Andrea Camilleri

I don’t get to read too much that originates from outside the English-speaking world, so there’s no way that I can confirm or deny an assessment that rates Andrea Camilleri as one of the greatest Italian writers of the 20th and 21st centuries.

I can, however, unequivocally state that by the time I was halfway through my first Inspector Montalbano story I was a confirmed fan. 

Faced with a situation where your favourite meditation spot had been destroyed to make way for some bastard’s villa what would any sane person do other than paint Arsehole in large green letters all over the offending structure? 

Camilleri came to writing late after a career as a drama teacher, theatre director and television producer, publishing his first novel, The Way Things Go, in 1978, followed by A Thread of Smoke in 1980. Neither enjoyed much success. In 1992, The Hunting Season turned out to be a best-seller. 

Then in 1994 Camilleri came The Shape of Water, the first Inspector Salvo Montalbano novel, set in the fictional town of Vigata. Originally written in Italian with a sprinkling of Sicilian phrases and expressions and translated into English by American poet Stephen Sartarelli, the Montalbano series pays homage to Spanish writer Manuel Vazquez Montalban, and the TV version of Montalbano's adventures increased Camilleri's popularity to the point where his home town, on which Vigata is modelled, changed its name to Porto Empedocle Vigata in 2003.  

Originally, Camilleri only intended to write a couple of Montalbano books, but after The Terracotta Dog (1996), proved to be a major success Camilleri ended up putting his detective through increasingly complicated plots involving illegal immigrants, drug-running, prostitution, fraud, organ-peddling and money-laundering.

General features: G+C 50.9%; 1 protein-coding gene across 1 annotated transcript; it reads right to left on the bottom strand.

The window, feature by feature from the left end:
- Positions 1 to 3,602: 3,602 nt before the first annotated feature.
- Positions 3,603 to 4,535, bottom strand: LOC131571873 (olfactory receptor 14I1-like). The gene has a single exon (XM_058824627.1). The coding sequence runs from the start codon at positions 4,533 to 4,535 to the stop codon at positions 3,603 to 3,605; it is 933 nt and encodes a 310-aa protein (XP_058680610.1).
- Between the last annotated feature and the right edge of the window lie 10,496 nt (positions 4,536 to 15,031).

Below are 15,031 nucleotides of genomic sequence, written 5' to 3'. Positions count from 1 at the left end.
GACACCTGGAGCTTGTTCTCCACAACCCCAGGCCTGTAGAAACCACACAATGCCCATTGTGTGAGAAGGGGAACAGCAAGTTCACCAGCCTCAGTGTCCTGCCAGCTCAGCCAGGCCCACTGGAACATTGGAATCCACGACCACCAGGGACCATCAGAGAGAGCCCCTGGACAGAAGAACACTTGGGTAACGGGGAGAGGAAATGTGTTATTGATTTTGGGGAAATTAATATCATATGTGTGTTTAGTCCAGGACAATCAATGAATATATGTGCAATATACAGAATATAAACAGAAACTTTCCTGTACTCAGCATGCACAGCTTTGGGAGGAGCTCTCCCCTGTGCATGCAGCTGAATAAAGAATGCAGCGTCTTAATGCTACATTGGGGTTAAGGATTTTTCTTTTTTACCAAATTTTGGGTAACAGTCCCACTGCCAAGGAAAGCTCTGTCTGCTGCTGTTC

Much of the charm of the stories lies in the cast of supporting characters and in the convolutions of Italian society. Anyone who has read Donna Leon or Michael Dibdin will know, more or less, what to expect as far as Italian society is concerned, but it’s the supporting characters and the decidedly unorthodox Montalbano which place Camilleri’s books in a league of their own.

Take, for example, desk sergeant, Catarella, who takes incoming phone calls, mishears almost everything he is told and delivers messages in his own brand of fractured language. Yet, as the series progresses, he turns into a wizard on the computer, uncovering past words and other arcane secrets Montalbano will never be able to grasp.

Then there’s Montalbano’s long-term girlfriend Livia, based in Genoa but able to adjust her schedule and jump onto a plane to Palermo adding her own complications to the issues at hand. 

For added spice, there’s Ingrid Sjostrom, married to a wealthy Sicilian, and every Italian man's dream, with an almost-total lack of sexual scruples and the kind of driving skill that belongs on a Grand Prix circuit.

Livia’s comings and goings are disruptive in more ways than one. While Montalbano’s housekeeper Adelina, mother of two delinquent sons, can be relied on to leave exquisitely prepared meals in her employer's refrigerator she makes herself scarce whenever Livia appears on the scene.

The final Montalbano mystery has apparently already been written, but hopefully there’ll be a few more Montalbano novels before it hits the market place. A glance at that bibliography suggests Camilleri’s good for one or two Montalbanos a year and it seems he’s fairly prolific away from the series as well, so while the books are getting thinner and the biggest delay seems to involve Stephen Sartarelli’s translation it looks like we’ve got a few more as the Montalbano series approaches the twenty title mark.


© Ian Hughes 2012